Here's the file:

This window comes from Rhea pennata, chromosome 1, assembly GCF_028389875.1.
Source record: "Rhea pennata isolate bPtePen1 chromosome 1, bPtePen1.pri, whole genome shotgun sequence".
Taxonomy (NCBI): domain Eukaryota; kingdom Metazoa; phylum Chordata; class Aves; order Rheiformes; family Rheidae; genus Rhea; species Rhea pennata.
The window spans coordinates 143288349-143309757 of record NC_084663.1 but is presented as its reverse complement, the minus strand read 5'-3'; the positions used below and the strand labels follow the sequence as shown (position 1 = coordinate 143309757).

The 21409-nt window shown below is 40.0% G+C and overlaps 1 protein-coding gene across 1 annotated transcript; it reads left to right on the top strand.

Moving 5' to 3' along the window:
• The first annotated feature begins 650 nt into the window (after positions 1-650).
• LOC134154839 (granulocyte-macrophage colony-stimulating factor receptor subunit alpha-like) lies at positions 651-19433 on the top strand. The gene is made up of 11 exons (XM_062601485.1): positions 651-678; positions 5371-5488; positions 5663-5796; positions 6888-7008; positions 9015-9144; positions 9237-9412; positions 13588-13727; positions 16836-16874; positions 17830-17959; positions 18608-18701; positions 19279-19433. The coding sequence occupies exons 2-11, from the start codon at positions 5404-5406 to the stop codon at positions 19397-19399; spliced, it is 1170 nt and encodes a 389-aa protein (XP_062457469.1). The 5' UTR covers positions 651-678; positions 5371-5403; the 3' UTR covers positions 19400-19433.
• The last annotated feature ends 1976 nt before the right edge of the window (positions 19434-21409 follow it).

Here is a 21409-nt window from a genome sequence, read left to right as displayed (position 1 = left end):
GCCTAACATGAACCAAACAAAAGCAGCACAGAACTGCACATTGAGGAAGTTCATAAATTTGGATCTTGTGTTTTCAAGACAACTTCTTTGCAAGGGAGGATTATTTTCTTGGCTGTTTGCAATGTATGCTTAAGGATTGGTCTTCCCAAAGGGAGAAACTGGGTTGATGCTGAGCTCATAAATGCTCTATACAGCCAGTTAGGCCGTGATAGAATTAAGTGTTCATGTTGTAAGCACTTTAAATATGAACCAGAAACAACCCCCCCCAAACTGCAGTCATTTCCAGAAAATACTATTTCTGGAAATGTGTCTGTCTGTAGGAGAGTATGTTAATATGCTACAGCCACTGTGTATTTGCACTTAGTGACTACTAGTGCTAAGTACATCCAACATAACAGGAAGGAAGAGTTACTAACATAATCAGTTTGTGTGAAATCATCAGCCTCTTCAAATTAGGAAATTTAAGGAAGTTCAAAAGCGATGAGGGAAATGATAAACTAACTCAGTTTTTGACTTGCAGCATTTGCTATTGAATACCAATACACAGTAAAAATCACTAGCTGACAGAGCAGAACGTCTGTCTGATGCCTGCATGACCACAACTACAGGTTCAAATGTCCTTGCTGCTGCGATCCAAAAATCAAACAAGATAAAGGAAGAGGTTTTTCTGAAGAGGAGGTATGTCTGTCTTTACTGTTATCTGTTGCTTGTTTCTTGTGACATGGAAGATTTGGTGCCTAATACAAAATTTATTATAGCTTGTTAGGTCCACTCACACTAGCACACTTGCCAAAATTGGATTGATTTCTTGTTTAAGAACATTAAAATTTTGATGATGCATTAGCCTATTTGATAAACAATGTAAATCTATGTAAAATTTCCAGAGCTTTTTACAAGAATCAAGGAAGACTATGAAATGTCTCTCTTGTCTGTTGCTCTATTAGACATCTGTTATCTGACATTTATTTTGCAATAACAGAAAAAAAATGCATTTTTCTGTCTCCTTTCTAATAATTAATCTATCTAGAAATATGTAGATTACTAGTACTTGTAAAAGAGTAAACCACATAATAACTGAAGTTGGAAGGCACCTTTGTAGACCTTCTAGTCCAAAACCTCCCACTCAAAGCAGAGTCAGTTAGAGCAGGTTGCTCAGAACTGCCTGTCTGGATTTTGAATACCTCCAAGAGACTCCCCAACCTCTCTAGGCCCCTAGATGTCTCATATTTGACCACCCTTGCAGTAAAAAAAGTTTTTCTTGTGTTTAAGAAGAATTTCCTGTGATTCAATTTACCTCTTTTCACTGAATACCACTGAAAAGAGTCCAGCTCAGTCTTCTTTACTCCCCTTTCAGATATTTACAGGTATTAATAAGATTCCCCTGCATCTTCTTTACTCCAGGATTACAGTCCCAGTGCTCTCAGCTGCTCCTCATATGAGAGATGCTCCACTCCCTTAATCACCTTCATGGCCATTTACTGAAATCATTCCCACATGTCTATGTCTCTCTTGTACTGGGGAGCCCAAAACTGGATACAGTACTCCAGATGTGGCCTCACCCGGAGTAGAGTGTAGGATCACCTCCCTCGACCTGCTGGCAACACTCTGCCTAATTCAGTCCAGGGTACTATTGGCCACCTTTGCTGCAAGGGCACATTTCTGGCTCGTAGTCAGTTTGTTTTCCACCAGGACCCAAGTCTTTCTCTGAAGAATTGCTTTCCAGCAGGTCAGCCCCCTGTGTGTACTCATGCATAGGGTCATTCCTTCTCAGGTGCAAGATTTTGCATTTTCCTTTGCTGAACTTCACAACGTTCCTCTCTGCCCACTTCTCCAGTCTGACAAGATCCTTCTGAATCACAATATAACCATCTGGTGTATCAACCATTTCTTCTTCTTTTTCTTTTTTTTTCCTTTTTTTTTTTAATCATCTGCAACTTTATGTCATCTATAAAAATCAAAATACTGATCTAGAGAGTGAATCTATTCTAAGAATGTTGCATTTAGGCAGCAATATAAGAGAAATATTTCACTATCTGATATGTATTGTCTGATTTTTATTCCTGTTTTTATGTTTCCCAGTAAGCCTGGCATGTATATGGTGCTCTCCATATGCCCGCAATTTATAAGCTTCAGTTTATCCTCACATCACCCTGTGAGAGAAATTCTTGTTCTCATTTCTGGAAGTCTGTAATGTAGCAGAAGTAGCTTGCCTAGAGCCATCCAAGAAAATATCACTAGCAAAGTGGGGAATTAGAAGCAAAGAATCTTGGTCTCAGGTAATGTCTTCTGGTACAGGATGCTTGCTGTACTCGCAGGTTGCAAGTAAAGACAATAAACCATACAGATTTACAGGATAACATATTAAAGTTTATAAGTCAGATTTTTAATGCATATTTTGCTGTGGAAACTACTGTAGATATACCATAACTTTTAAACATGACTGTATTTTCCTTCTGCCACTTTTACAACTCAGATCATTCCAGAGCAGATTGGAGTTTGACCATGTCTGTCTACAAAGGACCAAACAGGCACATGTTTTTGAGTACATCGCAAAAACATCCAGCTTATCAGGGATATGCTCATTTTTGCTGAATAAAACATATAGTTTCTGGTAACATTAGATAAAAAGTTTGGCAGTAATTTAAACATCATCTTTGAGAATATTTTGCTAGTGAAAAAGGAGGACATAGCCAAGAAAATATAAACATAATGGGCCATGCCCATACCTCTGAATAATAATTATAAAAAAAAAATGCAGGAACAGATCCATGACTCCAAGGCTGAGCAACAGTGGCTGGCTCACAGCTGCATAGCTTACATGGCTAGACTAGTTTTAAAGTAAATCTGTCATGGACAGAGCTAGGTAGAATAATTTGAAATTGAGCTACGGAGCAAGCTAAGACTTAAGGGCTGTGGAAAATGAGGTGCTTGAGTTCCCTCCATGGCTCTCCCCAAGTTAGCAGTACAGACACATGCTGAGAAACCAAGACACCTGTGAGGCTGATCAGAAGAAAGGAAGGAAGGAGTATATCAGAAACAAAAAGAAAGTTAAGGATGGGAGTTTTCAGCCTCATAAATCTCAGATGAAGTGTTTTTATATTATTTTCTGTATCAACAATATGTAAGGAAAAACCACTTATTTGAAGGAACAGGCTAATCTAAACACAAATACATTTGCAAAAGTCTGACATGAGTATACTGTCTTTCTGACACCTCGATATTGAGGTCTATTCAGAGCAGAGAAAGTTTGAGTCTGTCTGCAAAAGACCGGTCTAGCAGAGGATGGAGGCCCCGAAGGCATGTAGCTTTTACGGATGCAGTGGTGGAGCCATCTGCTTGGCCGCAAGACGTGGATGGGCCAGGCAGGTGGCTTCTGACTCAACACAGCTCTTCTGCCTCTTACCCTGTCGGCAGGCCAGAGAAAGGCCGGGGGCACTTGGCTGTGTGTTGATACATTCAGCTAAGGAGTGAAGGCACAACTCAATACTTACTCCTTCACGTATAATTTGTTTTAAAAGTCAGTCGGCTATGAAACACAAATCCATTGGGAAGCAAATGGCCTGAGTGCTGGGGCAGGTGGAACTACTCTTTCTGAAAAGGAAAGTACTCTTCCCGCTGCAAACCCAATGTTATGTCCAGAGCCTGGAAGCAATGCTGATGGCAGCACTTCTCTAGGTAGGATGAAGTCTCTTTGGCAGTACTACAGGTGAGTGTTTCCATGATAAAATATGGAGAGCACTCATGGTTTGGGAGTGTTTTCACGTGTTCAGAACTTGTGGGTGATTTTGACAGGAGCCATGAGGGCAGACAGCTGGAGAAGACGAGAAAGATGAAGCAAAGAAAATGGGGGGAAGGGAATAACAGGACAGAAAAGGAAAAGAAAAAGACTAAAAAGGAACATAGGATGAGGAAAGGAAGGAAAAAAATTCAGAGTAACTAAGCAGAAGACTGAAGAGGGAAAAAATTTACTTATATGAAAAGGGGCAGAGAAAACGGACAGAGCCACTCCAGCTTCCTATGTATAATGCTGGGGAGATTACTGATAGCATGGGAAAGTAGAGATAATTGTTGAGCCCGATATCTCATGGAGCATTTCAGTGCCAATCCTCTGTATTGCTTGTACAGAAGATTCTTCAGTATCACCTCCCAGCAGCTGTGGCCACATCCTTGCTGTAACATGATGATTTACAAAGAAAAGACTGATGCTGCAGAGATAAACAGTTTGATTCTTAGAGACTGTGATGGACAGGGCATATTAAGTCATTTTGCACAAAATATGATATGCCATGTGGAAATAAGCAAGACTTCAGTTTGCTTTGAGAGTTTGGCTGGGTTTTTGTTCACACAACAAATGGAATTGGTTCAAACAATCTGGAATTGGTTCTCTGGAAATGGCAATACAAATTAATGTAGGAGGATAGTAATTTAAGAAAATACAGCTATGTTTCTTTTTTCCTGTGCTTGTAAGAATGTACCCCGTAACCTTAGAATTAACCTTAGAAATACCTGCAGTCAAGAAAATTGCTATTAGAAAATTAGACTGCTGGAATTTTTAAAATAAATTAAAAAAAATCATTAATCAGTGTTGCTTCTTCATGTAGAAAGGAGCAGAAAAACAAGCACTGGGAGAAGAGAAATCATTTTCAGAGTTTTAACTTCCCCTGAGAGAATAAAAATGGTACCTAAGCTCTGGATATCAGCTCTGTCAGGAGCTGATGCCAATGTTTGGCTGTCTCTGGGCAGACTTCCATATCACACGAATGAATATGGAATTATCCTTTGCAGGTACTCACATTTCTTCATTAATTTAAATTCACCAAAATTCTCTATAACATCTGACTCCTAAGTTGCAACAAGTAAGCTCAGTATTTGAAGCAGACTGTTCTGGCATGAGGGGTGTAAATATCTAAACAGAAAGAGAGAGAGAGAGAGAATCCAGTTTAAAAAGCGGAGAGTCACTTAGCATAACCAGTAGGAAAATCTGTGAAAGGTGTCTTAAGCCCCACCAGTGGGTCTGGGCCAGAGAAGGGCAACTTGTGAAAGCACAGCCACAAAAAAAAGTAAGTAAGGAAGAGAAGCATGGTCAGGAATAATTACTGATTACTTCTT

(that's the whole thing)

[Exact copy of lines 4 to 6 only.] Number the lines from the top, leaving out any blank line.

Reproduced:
The window spans coordinates 143288349-143309757 of record NC_084663.1 but is presented as its reverse complement, the minus strand read 5'-3'; the positions used below and the strand labels follow the sequence as shown (position 1 = coordinate 143309757).

The 21409-nt window shown below is 40.0% G+C and overlaps 1 protein-coding gene across 1 annotated transcript; it reads left to right on the top strand.

Moving 5' to 3' along the window: